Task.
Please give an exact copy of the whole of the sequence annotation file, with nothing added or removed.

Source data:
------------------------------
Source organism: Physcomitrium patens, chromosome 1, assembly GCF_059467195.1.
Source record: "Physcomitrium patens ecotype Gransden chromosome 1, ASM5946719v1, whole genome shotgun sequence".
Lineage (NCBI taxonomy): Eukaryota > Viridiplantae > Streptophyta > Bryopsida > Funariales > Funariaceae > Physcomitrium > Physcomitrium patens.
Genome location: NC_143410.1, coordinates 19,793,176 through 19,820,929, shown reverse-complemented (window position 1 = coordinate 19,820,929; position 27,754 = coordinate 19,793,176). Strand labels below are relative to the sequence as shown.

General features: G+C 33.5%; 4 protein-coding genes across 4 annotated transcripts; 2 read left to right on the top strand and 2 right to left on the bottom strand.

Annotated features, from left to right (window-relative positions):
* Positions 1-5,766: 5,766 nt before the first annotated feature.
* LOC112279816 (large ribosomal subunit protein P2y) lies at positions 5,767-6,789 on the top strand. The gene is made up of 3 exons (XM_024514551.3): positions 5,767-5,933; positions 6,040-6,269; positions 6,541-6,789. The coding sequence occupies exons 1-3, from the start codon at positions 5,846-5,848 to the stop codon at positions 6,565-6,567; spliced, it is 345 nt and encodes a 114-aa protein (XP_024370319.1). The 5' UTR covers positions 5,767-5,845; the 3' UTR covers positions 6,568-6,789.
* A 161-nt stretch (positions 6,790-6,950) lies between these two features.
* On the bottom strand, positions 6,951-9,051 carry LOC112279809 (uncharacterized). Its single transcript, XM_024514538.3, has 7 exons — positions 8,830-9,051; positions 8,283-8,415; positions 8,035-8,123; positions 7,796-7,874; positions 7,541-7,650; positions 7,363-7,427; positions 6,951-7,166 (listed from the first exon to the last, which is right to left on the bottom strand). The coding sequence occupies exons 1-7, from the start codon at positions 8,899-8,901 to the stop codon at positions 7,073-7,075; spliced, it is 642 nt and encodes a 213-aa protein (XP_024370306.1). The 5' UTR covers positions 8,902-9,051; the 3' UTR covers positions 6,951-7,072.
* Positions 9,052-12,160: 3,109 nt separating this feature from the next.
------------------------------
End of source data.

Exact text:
Source organism: Physcomitrium patens, chromosome 1, assembly GCF_059467195.1.
Source record: "Physcomitrium patens ecotype Gransden chromosome 1, ASM5946719v1, whole genome shotgun sequence".
Lineage (NCBI taxonomy): Eukaryota > Viridiplantae > Streptophyta > Bryopsida > Funariales > Funariaceae > Physcomitrium > Physcomitrium patens.
Genome location: NC_143410.1, coordinates 19,793,176 through 19,820,929, shown reverse-complemented (window position 1 = coordinate 19,820,929; position 27,754 = coordinate 19,793,176). Strand labels below are relative to the sequence as shown.

General features: G+C 33.5%; 4 protein-coding genes across 4 annotated transcripts; 2 read left to right on the top strand and 2 right to left on the bottom strand.

Annotated features, from left to right (window-relative positions):
* Positions 1-5,766: 5,766 nt before the first annotated feature.
* LOC112279816 (large ribosomal subunit protein P2y) lies at positions 5,767-6,789 on the top strand. The gene is made up of 3 exons (XM_024514551.3): positions 5,767-5,933; positions 6,040-6,269; positions 6,541-6,789. The coding sequence occupies exons 1-3, from the start codon at positions 5,846-5,848 to the stop codon at positions 6,565-6,567; spliced, it is 345 nt and encodes a 114-aa protein (XP_024370319.1). The 5' UTR covers positions 5,767-5,845; the 3' UTR covers positions 6,568-6,789.
* A 161-nt stretch (positions 6,790-6,950) lies between these two features.
* On the bottom strand, positions 6,951-9,051 carry LOC112279809 (uncharacterized). Its single transcript, XM_024514538.3, has 7 exons — positions 8,830-9,051; positions 8,283-8,415; positions 8,035-8,123; positions 7,796-7,874; positions 7,541-7,650; positions 7,363-7,427; positions 6,951-7,166 (listed from the first exon to the last, which is right to left on the bottom strand). The coding sequence occupies exons 1-7, from the start codon at positions 8,899-8,901 to the stop codon at positions 7,073-7,075; spliced, it is 642 nt and encodes a 213-aa protein (XP_024370306.1). The 5' UTR covers positions 8,902-9,051; the 3' UTR covers positions 6,951-7,072.
* Positions 9,052-12,160: 3,109 nt separating this feature from the next.